How can you create a 60 second or less video to teach someone how binary works without using the binary cards?

Lesson starter

Notes on resources

The following items are highly motivating, however you can use any resources you have available in your classroom that have two different states or sizes.

Playdough/plasticine

Musical instruments

Mathematics equipment such as mini teddy bears

Glue a stick onto paper plates and have one side on and the other side off

There is also an online interactive version of the binary cards here, from the Computer Science Field Guide, but it is preferable to work with physical cards.

Teacher says to class: “We are going to create a video that shows binary
numbers in use.”

Lesson activities

In this lesson students will make a video that gives instructions on how to
represent any given number in binary.
The video must include a demonstration of one of the following:

How to count from 0 to 8 or more using binary numbers.

How you would work out the number 22.

Brainstorm together items you could use to make this video with.
It should be different to how it has been demonstrated to the class, so they
are not allowed to just video cards with dots on them (but they may want to
use them to help with their planning).

Within the hour students will have taken the raw footage needed to make the
movie and imported it into a simple movie format using available software
like iMovie or StopMotion.

Early finishers can edit their work, add music and then be camera crew
for others.

Tips to relay before sending students off for the 60 minute challenge:

The order of place values in a binary number is the same as the
conventional (decimal) place value system, so the highest is on the left, smallest value on the right.

Make sure that if you are using colours or other representations there is a strong contrast.

Teaching observations

The number pattern is from highest to lowest, left to right (it's just a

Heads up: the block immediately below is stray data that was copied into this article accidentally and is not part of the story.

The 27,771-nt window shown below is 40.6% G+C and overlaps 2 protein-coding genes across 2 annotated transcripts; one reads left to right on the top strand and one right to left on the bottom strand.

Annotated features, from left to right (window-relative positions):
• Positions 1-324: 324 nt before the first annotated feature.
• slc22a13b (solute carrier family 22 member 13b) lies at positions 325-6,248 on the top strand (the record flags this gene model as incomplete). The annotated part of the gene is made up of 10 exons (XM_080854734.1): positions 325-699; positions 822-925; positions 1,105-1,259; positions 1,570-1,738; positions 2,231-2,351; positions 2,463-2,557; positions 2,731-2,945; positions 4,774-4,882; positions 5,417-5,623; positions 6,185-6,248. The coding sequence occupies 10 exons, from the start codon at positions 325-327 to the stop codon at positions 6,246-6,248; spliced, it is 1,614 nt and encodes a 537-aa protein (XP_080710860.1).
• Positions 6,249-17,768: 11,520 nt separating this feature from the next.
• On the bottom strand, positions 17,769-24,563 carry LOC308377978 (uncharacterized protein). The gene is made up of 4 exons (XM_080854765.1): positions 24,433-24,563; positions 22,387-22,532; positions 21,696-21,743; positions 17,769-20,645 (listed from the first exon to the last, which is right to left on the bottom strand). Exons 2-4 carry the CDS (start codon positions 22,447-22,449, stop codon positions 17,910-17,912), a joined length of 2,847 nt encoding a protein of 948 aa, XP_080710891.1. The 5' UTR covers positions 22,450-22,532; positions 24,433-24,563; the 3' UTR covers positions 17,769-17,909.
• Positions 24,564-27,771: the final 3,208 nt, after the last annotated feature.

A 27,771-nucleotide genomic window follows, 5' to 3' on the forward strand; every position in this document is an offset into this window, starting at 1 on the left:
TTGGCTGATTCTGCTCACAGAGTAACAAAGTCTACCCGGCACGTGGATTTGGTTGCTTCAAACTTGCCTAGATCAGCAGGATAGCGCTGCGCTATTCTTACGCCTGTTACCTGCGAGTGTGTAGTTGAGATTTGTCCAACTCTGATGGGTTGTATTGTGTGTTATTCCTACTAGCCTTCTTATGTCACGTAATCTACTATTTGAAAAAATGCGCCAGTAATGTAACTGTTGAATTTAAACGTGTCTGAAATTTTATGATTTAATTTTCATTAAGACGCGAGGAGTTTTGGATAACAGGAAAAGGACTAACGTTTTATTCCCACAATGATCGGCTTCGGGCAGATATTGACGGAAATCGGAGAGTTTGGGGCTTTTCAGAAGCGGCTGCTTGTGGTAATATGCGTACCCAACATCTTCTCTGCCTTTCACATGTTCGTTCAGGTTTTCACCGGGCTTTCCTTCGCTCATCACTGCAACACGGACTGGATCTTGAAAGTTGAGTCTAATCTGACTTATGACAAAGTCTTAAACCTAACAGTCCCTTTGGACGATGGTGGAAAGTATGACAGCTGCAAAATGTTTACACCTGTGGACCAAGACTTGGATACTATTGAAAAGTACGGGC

convention, but we use the same one in decimal, with the most significant
digits on the left):

16, 8, 4, 2, 1

Therefore watch that they aren’t representing 1 as:

1, 0, 0, 0, 0 (which actually represents the decimal number 16)

Below is an example of where students believed that 3 in decimal is
represented as 00100, as they focused on the pattern of numbers rather
than using the place values.

00001

00010

00100 (where it should be 00011 for 3)

The videos below were made within 60 minutes, to provide you with
realistic videos that your students can expand on.
Like all completed work, there is always something you can improve on.
It's very hard to get every detail exactly right when you are explaining
things, so the important thing is that students are demonstrating that
they have the big concepts, rather than getting every detail right;
minor errors such as an incorrect number can be discussion points for
other students.

Examplars

Samples of work after an hour challenge:

Binary numbers: Using trailer on iMovie

Percussion binary

Binary teddies

Binary guy

Applying what we have just learn

Review each other’s videos

Can you recognise any misconceptions about the binary number system that